Taking notes is important. It got you through school (you did take notes, right?) and it helps you remember things that were said. More importantly, notes remind everyone of what they agreed to, especially when Eric needs a little reminder of what he signed up for last Thursday (come on Eric, it was even your idea!).
Corporate meeting notes are called “minutes,” but not in the context of time. “Minutes” comes from the Latin minuta scriptura, or “small notes.”
But don’t worry: The purpose of this article isn’t etymology; it’s about the importance of taking minutes during meetings, as well as what kinds of things should be recorded.
Why Are Meeting Minutes For LLC Important?
If you own or are on the board of a corporation, you should be taking notes at your annual meeting. If your board is not meeting at least annually, make it happen! A lot can happen in a year, and it’s important to ensure that everyone on the board is in agreement about the direction of your organization.
As you read in the introduction, one of the most important things to record in your corporate minutes is each decision or agreement made. If a major decision is reached, it can still sow chaos in your board if there are any mis-recollections of the details of said decision. Write this stuff down!
In addition, there’s an important legal reason for minutes. If you don’t record the minutes of your meeting, there is no evidence of your annual meeting, and your corporate liability protection may be at risk. Liability protection might be the whole reason you formed an LLC! As a general rule, if you don’t take your own corporation seriously then the Law might also choose not to take it seriously if you get sued.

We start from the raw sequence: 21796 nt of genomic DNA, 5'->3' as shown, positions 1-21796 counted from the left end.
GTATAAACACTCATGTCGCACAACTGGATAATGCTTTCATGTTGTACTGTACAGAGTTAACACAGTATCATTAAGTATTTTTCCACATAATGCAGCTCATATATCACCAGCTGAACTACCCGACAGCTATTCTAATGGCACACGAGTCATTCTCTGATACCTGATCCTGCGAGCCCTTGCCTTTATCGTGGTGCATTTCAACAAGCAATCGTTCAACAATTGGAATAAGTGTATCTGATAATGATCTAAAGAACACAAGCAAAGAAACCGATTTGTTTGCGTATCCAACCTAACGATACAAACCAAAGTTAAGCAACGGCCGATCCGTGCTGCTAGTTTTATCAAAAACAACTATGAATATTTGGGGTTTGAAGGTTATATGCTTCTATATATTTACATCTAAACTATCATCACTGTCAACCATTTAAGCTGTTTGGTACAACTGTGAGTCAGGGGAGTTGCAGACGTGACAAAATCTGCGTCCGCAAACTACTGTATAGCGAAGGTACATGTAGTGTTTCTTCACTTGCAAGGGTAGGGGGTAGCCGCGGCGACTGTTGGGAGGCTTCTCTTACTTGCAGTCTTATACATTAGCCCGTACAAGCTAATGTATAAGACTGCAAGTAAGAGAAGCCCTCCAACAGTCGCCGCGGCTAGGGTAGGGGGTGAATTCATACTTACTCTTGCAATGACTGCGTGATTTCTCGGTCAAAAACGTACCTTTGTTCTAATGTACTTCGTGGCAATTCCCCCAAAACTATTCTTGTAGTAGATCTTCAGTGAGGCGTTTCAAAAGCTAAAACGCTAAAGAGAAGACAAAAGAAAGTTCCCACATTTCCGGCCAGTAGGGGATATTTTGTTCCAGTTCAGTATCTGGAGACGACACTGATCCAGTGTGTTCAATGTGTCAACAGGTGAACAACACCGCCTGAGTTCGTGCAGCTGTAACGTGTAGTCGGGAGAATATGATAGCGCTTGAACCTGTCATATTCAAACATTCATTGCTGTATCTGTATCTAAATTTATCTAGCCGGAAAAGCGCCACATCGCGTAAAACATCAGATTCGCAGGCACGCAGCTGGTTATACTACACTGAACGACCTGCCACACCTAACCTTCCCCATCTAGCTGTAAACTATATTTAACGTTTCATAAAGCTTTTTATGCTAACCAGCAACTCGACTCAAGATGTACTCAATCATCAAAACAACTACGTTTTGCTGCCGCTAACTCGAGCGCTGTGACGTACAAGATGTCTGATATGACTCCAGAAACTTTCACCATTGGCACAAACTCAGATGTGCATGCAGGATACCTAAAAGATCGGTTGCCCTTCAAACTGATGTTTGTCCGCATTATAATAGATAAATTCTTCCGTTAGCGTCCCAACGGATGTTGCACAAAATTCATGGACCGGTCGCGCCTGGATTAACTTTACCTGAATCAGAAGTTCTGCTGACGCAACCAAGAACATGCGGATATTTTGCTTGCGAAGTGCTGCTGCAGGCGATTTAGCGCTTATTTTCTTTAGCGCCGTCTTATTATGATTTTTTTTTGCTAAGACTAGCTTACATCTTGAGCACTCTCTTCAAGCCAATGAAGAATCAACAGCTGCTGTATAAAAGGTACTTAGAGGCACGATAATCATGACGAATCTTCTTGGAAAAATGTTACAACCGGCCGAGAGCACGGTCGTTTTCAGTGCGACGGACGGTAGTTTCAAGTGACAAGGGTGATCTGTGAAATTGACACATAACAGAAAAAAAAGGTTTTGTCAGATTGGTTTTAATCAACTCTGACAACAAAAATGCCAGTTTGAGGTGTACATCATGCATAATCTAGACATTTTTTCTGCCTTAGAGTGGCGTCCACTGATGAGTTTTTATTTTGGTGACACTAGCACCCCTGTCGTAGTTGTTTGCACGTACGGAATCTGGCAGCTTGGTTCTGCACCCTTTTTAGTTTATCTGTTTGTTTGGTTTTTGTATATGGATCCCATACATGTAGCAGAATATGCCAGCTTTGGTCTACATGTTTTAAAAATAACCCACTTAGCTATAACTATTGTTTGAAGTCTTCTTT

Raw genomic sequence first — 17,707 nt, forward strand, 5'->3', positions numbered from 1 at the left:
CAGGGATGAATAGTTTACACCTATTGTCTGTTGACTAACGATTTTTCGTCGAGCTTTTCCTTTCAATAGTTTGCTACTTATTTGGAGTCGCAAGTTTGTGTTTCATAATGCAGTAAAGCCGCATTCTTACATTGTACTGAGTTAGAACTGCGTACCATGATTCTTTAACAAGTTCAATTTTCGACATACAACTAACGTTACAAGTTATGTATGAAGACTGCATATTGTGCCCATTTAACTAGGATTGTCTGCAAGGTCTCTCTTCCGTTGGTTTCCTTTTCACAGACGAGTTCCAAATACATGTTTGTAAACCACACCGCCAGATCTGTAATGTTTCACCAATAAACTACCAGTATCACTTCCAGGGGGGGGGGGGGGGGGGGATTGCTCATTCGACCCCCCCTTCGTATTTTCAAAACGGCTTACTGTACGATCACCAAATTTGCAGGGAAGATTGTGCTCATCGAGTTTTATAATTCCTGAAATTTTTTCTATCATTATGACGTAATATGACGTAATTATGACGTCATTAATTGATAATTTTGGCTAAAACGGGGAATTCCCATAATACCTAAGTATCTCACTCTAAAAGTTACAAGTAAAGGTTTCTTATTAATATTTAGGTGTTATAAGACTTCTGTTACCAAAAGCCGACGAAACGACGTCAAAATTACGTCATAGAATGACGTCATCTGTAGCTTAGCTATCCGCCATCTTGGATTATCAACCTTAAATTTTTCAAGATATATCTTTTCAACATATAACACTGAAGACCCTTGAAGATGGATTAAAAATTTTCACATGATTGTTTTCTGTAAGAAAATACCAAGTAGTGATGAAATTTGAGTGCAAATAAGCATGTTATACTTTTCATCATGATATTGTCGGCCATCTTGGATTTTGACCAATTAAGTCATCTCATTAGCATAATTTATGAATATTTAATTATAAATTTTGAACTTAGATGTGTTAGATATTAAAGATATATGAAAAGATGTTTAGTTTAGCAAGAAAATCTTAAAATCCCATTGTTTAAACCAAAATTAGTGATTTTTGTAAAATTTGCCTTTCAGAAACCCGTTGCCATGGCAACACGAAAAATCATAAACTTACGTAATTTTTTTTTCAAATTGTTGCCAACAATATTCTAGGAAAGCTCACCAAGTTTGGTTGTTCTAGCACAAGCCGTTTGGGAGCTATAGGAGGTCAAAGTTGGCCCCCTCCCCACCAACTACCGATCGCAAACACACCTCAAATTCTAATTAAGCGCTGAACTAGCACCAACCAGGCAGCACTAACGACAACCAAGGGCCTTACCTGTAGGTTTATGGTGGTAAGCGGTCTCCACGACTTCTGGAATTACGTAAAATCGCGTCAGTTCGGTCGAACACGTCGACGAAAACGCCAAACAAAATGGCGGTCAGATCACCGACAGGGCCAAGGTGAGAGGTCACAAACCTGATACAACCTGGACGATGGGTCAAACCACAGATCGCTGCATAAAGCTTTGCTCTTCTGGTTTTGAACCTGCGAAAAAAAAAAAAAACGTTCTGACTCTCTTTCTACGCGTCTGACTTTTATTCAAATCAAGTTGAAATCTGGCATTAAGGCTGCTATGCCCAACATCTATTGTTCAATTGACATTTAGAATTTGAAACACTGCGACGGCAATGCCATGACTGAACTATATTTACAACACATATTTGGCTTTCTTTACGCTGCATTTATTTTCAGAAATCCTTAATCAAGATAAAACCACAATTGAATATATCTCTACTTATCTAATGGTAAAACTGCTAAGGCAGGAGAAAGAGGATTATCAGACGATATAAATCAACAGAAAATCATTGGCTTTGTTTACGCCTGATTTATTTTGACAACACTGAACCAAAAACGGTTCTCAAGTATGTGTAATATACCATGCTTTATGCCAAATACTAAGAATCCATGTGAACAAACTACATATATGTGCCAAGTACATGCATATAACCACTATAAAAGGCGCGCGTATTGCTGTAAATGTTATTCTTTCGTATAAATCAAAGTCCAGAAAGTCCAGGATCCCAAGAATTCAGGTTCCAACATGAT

But I’m a Solo Corp. Must I Still Take Minutes?
If you’re a solo corporation (a disregarded LLC, a solo S-Corporation, etc.), it might seem silly to have to take minutes. Does it even count as a meeting if only one person is there?
Yes, it does count as a meeting, and yes, you have to have this meeting (or at least write down the minutes for it). This is because the shareholder (You) is meeting with their elected director of the board (You). Be sure to include the fact that you elected You as Director of the Board in your first set of minutes. We’re not kidding here; just do the whole thing as a formality. If you want, you can even use a different funny voice for each position you hold!
How Do I Take Meeting Minutes For LLC?
Conceptually speaking, meeting minutes are pretty straightforward. You should record the Who, What, When, Where, and How of your meeting:
- Who is in attendance? For solo corps, make sure to note that you hold multiple titles and what they are.
- What were your company’s actions over the last fiscal year? (Unless you already specified otherwise, your fiscal year is the same as the calendar year.)
- What was the agenda of the meeting? Write a brief description of each agenda item.
- What was voted on, and what were the results of the vote(s)? (If you’re a solo corp, congratulations in advance on passing all your proposed votes!)
- What were your businesses KPIs (Key Performance Indicators) and goals?
- How well did your corporation perform when measured against its KPIs and goals?
- When did your meeting take place? Record the date and time that the meeting took place and the time it ended. Hopefully your meeting didn’t run into the next day!
- Where did your meeting take place? If you’re a solo corp, don’t say “inside my mind,” even if it’s funny. Record the physical location of your meeting.
If you are an S-Corporation, don’t forget to include a copy of your reasonable compensation calculation and accountability plan, each with signed approval!
TL;DR: Having an annual meeting and taking minutes are vitally important for your corporation. They serve as a record of what was voted on and agreed on, and can help ensure that your organization is on track with its goals. Even if you are a solo corporation owner, you must still take minutes. The kinds of things you should be recording are the Who, What, When, Where, and How of your meeting. S-Corporations must also include a signed reasonable compensation calculation and signed accountability plan.